Movie review: ‘The Boxtrolls ‘

Do you think Boxtrolls know the paradox between good and evil?

That’s the question that sets up the dark yet delightful film about a family of Boxtrolls — literally trolls wearing boxes — who are misjudged as monsters and become the epitome of unconditional love.

What’s unquestionable about the new 3-D stop-motion film from Laika Entertainment, the creators of Oscar-nominated Coraline and ParaNorman, is the incredible attention to detail that went into the eye-popping visuals and the fantastical world of Cheesebridge, where the White Hats rule with all the wealth and power and no sense of community.

The film, which is based on the children’s novel Here Be Monsters! by Alan Snow, takes a bit of a departure from the characters and plot of the book. However, the villain remains the same. Archibald Snatcher (voiced by a devilishly good Ben Kingsley), the leader of the Red Hats, longs to sit among the elite, white-hat class in the Tasting Room to sip tea and eat cheese. Snatcher proposes to eliminate the monstrous Boxtrolls in exchange for a white hat.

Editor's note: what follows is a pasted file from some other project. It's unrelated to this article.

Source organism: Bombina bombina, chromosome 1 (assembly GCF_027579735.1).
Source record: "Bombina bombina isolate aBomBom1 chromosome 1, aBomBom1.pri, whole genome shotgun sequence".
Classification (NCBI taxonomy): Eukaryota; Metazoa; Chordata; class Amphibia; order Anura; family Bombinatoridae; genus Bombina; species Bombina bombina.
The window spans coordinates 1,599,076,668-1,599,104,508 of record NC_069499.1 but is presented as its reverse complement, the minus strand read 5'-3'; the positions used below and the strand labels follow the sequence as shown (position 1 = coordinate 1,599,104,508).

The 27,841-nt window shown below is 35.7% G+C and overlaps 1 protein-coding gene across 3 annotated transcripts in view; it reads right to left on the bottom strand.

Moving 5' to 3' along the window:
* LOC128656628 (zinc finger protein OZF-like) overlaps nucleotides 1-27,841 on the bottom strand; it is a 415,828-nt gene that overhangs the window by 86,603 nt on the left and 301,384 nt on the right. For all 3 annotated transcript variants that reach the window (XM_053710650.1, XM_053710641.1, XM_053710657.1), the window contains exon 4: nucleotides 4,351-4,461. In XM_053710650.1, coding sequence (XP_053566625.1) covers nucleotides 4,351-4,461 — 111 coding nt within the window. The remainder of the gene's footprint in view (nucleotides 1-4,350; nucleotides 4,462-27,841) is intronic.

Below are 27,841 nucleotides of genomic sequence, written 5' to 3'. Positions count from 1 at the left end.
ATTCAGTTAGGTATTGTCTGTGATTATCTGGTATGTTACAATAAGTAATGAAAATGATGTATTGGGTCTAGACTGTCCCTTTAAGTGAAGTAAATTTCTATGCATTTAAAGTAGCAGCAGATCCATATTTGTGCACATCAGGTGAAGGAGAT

Cheesebridge has been plagued by Boxtrolls ever since the creatures purportedly snatched a baby from a father who was eaten by the trolls while trying to save his infant son. In truth, the Boxtrolls are a busy community of builders that take ordinary human junk and create extraordinary instruments of fun.

In the cavernous dwelling underneath the streets of Cheesebridge, the Boxtrolls have adopted an orphaned boy, “Eggs” (Isaac Hempstead Wright), named after the box he wears. Eggs has been raised by the kind and gentle Fish (Dee Bradley Baker), who teaches him about music and life in a box.

During one of their daring missions to recover junk above ground in the human world, Eggs meets Winnie (Elle Fanning), the feisty daughter of the head of the White Hats. Together, the children try to expose Snatcher as the real evildoer and save the Boxtrolls from extermination.

While the initial introduction of the Boxtrolls as monsters and the dark storytelling may scare some young children, parents should know that the overlying message of true goodness overshadows the darkness. There are also some instances of mild rude humor, as when Winnie sees Eggs scratching himself: “Don’t scratch those! That’s why they’re called privates!”

Stay through the credits to see the magic behind the time-consuming art form of stop-motion animation and a rendition of Little Boxes, most recently made popular by the TV show Weeds.

At first it’s difficult to understand the British accents and minion-like language of the Boxtrolls, but by the end of the film, the message becomes crystal-clear: Family can take all forms, and the problem of good versus evil can be solved outside of the box.

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